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This part of the book provides an excellent forum for debate and bringing together what might become polarized views. There is a great deal at stake for the fledgling field of GMH. For too long, mental health has been sidelined from international health and development policy. In an attempt to right this trend, advocates of GMH have adopted many of the arguments of global health, choosing to focus on what is ‘global’: the global burden of disease (using international diagnostic classification systems), the costs of mental illness, the need for evidence-based approaches and the necessary quantification of costs and impact of scaling up mental healthcare (Lancet Global Mental Health Group 2007). In so doing advocates of GMH have opened themselves to the criticism that they are not aware of (or even do not care about) the realities of local cultural experiences of distress—that they are not aware of the need to adopt caution in scaling up evidence-based interventions when the evidence base is derived largely from high-income countries.

This criticism is important, and it needs to be taken on board, particularly as we attempt to build the evidence base in LMICs. However, to some extent the criticism is also, I believe, misplaced and even ironic. It is misplaced because many of the leaders in the field of GMH come from low- and middle- income countries where they are profoundly aware of the plurality in local cultural idioms of distress. Examples include Ricardo Araya, who led the development of collaborative primary care for depression in Chile (Araya et al. 2003); Atif Rahman, who developed the healthy thinking program, using ‘lady health workers’ to provide cognitive behavior therapy for perinatally depressed women in Pakistan (Rahman et al. 2008); and Vikram Patel who pioneered the delivery of primary care for common mental disorders in India (Patel et al. 2003).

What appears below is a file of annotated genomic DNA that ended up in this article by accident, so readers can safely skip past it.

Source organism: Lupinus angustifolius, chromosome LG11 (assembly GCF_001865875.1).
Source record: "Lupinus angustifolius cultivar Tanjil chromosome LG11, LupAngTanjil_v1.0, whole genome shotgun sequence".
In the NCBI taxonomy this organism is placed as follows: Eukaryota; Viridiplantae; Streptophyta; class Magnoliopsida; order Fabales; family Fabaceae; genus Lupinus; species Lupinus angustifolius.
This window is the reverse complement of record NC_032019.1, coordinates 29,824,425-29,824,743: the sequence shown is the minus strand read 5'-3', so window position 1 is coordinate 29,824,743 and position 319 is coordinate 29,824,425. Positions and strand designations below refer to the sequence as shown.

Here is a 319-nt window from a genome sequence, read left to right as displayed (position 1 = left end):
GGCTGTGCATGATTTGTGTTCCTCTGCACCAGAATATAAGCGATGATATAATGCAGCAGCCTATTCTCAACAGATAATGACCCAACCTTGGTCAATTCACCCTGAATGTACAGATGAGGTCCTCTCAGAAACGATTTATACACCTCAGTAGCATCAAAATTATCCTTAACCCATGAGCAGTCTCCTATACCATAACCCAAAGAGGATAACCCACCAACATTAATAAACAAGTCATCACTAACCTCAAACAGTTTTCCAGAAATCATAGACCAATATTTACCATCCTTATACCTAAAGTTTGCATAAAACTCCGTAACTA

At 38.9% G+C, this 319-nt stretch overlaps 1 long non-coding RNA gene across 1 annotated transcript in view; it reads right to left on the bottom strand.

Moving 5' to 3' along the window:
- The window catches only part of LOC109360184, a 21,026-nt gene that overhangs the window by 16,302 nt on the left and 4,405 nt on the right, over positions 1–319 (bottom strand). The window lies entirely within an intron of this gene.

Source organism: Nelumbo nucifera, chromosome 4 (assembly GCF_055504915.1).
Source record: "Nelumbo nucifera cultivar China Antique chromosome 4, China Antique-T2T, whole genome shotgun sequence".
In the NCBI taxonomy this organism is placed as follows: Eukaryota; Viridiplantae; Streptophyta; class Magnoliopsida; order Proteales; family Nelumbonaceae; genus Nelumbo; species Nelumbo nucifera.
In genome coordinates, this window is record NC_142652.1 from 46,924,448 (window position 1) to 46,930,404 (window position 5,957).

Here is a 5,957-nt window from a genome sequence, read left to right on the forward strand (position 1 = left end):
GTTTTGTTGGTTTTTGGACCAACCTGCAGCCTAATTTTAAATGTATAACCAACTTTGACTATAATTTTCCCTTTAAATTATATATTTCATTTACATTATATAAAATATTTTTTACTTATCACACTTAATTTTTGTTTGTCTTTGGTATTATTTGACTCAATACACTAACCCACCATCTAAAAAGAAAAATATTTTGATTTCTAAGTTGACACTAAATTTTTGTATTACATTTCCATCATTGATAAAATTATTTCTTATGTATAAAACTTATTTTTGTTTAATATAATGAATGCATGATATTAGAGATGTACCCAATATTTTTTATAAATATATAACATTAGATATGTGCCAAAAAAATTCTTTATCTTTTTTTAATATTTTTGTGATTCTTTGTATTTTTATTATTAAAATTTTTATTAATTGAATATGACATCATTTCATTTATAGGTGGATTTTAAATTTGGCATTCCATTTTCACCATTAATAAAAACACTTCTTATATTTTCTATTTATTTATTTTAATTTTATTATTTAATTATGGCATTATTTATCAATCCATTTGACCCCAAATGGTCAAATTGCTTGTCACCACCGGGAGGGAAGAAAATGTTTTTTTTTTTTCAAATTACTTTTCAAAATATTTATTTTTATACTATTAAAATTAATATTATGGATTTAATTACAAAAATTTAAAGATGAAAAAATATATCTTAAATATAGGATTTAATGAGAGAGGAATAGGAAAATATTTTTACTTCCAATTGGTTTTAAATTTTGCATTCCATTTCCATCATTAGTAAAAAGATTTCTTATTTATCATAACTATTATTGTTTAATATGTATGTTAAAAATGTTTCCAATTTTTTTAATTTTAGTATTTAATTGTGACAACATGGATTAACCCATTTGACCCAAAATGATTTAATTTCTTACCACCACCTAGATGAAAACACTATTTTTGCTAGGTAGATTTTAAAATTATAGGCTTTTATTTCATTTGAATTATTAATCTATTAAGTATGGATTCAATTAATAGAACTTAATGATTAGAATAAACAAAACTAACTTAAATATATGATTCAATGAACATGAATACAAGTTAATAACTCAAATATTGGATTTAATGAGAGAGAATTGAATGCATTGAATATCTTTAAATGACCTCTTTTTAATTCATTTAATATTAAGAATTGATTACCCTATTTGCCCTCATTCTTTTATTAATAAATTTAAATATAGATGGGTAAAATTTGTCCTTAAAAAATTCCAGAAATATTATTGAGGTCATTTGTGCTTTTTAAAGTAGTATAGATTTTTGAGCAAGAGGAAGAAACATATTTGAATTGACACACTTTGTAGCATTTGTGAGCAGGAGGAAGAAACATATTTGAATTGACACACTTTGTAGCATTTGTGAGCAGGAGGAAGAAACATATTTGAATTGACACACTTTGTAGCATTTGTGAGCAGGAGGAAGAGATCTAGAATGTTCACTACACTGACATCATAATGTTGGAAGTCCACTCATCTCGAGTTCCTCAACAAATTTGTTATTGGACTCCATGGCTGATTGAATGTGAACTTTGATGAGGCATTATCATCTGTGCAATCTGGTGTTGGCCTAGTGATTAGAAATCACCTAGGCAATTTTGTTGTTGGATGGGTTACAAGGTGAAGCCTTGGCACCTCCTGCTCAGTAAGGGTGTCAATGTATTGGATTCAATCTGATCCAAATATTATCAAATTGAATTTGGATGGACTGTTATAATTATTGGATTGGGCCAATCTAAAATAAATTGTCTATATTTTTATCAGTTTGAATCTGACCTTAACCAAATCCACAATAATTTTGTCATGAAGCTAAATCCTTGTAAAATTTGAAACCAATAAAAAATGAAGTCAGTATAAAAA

The criticism of GMH as being insensitive to local culture is also ironic because several of the leaders in the field of GMH began their research careers by examining local cultural idioms of distress. For example, Vikram Patel’s initial ground-breaking research in Zimbabwe in 1996 focused on the reported experience of ‘kufungisisa’ (thinking too much) among primary care patients in Harare (Patel 1996). His work in this area led to his development of the Shona Symptom Checklist, a validated instrument whose items are based on local idioms of distress and which is now used routinely in primary care clinics in Harare to screen for the ‘Friendship Bench’ counseling intervention (Chibanda et al. 2011), an intervention which has benefitted thousands.

In short, notwithstanding the important criticisms of GMH, we may all have more in common than we think. And while it is important to have robust debate, it is also important to find common ground. There is a great deal at stake for the many millions of vulnerable and marginalized people living with mental health problems, particularly in low- and middle-income countries. Divisions in the field can dilute efforts to address their needs, both locally and globally.

Acknowledgments I am grateful to Erica Breuer for her comments on an earlier draft of this commentary.

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